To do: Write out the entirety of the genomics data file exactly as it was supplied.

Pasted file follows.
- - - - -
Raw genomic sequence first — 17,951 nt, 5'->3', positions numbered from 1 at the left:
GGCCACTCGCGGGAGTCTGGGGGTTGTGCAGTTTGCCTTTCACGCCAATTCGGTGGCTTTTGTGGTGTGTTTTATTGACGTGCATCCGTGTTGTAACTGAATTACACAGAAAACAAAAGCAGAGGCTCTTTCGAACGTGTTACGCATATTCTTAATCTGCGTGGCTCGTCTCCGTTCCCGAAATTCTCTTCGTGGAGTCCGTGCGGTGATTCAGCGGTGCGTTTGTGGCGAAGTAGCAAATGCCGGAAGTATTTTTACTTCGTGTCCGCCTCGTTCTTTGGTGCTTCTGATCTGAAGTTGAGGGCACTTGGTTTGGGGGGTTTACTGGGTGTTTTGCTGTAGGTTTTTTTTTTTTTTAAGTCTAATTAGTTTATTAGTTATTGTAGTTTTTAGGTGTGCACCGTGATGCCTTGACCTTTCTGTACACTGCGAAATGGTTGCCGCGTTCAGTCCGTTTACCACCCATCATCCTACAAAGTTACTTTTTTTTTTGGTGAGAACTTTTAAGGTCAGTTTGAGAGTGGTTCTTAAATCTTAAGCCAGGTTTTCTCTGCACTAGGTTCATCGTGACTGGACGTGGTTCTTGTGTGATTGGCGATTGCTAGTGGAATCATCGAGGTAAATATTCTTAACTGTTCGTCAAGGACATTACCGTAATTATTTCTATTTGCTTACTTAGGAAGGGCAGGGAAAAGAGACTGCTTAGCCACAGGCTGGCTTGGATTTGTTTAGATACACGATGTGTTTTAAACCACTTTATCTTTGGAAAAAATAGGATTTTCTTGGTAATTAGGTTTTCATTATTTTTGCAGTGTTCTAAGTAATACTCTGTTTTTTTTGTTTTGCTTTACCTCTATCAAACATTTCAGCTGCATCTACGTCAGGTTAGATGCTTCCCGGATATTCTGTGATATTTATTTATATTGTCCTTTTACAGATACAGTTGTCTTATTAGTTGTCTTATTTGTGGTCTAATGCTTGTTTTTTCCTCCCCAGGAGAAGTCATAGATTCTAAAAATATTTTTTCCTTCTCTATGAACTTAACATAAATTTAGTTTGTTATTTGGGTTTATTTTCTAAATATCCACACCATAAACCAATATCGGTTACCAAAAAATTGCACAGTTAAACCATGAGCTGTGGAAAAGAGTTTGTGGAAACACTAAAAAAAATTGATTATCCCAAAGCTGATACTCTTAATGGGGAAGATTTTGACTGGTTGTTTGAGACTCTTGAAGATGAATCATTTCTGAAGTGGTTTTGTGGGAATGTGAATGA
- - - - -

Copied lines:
Raw genomic sequence first — 17,951 nt, 5'->3', positions numbered from 1 at the left:
GGCCACTCGCGGGAGTCTGGGGGTTGTGCAGTTTGCCTTTCACGCCAATTCGGTGGCTTTTGTGGTGTGTTTTATTGACGTGCATCCGTGTTGTAACTGAATTACACAGAAAACAAAAGCAGAGGCTCTTTCGAACGTGTTACGCATATTCTTAATCTGCGTGGCTCGTCTCCGTTCCCGAAATTCTCTTCGTGGAGTCCGTGCGGTGATTCAGCGGTGCGTTTGTGGCGAAGTAGCAAATGCCGGAAGTATTTTTACTTCGTGTCCGCCTCGTTCTTTGGTGCTTCTGATCTGAAGTTGAGGGCACTTGGTTTGGGGGGTTTACTGGGTGTTTTGCTGTAGGTTTTTTTTTTTTTTAAGTCTAATTAGTTTATTAGTTATTGTAGTTTTTAGGTGTGCACCGTGATGCCTTGACCTTTCTGTACACTGCGAAATGGTTGCCGCGTTCAGTCCGTTTACCACCCATCATCCTACAAAGTTACTTTTTTTTTTGGTGAGAACTTTTAAGGTCAGTTTGAGAGTGGTTCTTAAATCTTAAGCCAGGTTTTCTCTGCACTAGGTTCATCGTGACTGGACGTGGTTCTTGTGTGATTGGCGATTGCTAGTGGAATCATCGAGGTAAATATTCTTAACTGTTCGTCAAGGACATTACCGTAATTATTTCTATTTGCTTACTTAGGAAGGGCAGGGAAAAGAGACTGCTTAGCCACAGGCTGGCTTGGATTTGTTTAGATACACGATGTGTTTTAAACCACTTTATCTTTGGAAAAAATAGGATTTTCTTGGTAATTAGGTTTTCATTATTTTTGCAGTGTTCTAAGTAATACTCTGTTTTTTTTGTTTTGCTTTACCTCTATCAAACATTTCAGCTGCATCTACGTCAGGTTAGATGCTTCCCGGATATTCTGTGATATTTATTTATATTGTCCTTTTACAGATACAGTTGTCTTATTAGTTGTCTTATTTGTGGTCTAATGCTTGTTTTTTCCTCCCCAGGAGAAGTCATAGATTCTAAAAATATTTTTTCCTTCTCTATGAACTTAACATAAATTTAGTTTGTTATTTGGGTTTATTTTCTAAATATCCACACCATAAACCAATATCGGTTACCAAAAAATTGCACAGTTAAACCATGAGCTGTGGAAAAGAGTTTGTGGAAACACTAAAAAAAATTGATTATCCCAAAGCTGATACTCTTAATGGGGAAGATTTTGACTGGTTGTTTGAGACTCTTGAAGATGAATCATTTCTGAAGTGGTTTTGTGGGAATGTGAATGA